- By faith in Jesus Christ, the Jewish Messiah, Gentiles become heirs of the promise of Abraham, including the promise of the Land.
- Finally, this inheritance of Christ’s people will happen at the Second Coming of Christ to establish his kingdom, not before; and till then, we Christians must not take up arms to claim our inheritance; but rather lay down our lives to share our inheritance with as many as we can.
So with these evident truths of Scripture, what is our obligation, as 21st century Christians, to the nation of Israel?
First, Piper makes it clear that from a political standpoint, the implication
“for those of us who believe the Bible and trust Christ as our Savior and as the Lord of history, is that we should not give blanket approval to Jewish or to Palestinian actions. We should approve or denounce according to Biblical standards of justice and mercy among peoples. We should encourage our representatives to seek a just settlement that takes the historical and social claims of both peoples into account. Neither should be allowed to sway the judgments of justice by a present divine claim to the land.”
I believe Matt Smethurst, in his 2014 reflection on Piper’s summarization, states our further responsibility toward this situation well. It is ultimately to pray.
“Regardless of where you land theologically or politically…” “This is a prime opportunity to pray. Pray for the Israelis, image-bearers of God, that they’d search the Scriptures and find life in the Savior (John 5:39–40, 46). May they discover that the meeting point between God and man is no longer a place—whether reconstructed temple or geographical acreage—but a risen and reigning and soon returning Person (John 4:21–26).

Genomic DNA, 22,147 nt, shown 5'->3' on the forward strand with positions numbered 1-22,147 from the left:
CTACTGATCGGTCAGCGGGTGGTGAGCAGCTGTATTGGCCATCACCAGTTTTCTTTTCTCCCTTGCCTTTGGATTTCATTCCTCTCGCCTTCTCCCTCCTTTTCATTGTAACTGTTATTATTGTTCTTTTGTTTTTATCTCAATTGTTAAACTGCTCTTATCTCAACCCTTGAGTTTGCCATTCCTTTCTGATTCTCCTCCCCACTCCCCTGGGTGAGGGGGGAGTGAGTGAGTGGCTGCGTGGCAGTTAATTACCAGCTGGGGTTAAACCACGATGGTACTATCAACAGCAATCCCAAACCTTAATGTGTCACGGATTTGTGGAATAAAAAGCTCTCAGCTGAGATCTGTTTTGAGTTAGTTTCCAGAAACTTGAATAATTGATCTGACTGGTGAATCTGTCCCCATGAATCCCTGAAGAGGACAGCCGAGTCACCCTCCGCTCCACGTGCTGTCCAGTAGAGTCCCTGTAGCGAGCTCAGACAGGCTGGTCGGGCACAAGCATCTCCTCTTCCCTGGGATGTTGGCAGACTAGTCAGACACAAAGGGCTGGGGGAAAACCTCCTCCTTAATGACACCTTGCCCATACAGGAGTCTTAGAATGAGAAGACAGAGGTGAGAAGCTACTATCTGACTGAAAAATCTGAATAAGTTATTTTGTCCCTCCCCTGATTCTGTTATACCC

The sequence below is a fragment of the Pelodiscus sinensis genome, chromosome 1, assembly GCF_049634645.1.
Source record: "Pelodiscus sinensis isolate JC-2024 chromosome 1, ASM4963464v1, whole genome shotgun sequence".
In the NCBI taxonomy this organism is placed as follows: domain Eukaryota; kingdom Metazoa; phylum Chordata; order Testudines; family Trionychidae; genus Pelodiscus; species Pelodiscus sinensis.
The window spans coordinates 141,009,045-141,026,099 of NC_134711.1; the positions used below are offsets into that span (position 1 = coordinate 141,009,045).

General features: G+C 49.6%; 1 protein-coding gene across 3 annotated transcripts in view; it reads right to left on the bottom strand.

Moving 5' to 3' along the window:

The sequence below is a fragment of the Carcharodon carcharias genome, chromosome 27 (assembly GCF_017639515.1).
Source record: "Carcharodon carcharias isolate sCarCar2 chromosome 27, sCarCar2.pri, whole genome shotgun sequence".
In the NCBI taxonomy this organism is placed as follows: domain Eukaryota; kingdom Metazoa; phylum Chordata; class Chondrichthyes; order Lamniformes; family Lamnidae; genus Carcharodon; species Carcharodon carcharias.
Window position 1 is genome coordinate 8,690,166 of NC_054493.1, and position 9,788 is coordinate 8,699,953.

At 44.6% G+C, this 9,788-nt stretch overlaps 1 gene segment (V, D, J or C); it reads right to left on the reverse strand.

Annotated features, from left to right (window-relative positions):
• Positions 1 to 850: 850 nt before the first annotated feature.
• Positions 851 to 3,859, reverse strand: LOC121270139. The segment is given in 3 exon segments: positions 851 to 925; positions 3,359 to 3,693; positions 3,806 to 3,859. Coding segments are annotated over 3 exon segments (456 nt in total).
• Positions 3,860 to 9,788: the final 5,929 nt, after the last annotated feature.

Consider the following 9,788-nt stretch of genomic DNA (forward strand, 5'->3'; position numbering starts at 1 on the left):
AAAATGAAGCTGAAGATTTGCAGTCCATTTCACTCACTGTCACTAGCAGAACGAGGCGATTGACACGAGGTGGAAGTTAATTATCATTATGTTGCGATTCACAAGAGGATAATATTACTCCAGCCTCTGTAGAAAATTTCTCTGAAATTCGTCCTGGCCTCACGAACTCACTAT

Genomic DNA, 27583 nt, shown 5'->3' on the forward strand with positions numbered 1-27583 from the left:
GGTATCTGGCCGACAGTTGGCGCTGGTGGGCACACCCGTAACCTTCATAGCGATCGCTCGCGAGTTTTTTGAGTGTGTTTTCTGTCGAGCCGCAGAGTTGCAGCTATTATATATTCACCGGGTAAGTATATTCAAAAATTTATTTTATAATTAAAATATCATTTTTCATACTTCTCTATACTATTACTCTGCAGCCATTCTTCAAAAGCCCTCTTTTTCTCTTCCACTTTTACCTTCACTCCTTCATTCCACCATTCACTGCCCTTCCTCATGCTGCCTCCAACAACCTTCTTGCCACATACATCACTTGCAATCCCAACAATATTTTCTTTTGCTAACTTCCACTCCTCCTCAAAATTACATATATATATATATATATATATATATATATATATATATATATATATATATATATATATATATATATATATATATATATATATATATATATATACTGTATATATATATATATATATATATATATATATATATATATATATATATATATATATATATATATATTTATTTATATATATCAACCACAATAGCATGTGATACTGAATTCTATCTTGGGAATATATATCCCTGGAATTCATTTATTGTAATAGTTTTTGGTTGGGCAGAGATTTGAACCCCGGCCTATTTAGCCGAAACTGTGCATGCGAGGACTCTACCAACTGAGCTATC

Pray too for the Palestinians, image-bearers of God, that they’d turn in droves to Jesus the King. Pray particularly for our Palestinian brothers and sisters in the faith; there are, after all, far more Palestinian Christians in the Middle East than the news headlines imply.
May the Prince of Peace reveal what’s been hidden (Luke 19:41–42) and bring everlasting shalom to a Land flowing with blood and hate—with little milk and honey to be found.
While we, as Christians, may vary in our interpretation of some of these difficult topics and passages, we may rest in two fundamental truths. First, that God’s plan for His chosen people will ultimately succeed, and second, that our prayer for all nations – including Israel – should be for sincere repentance and submission to the Lord Jesus Christ.
“…our prayer for all nations – including Israel – should be for sincere repentance and submission to the Lord Jesus Christ.”
Further reading on this topic: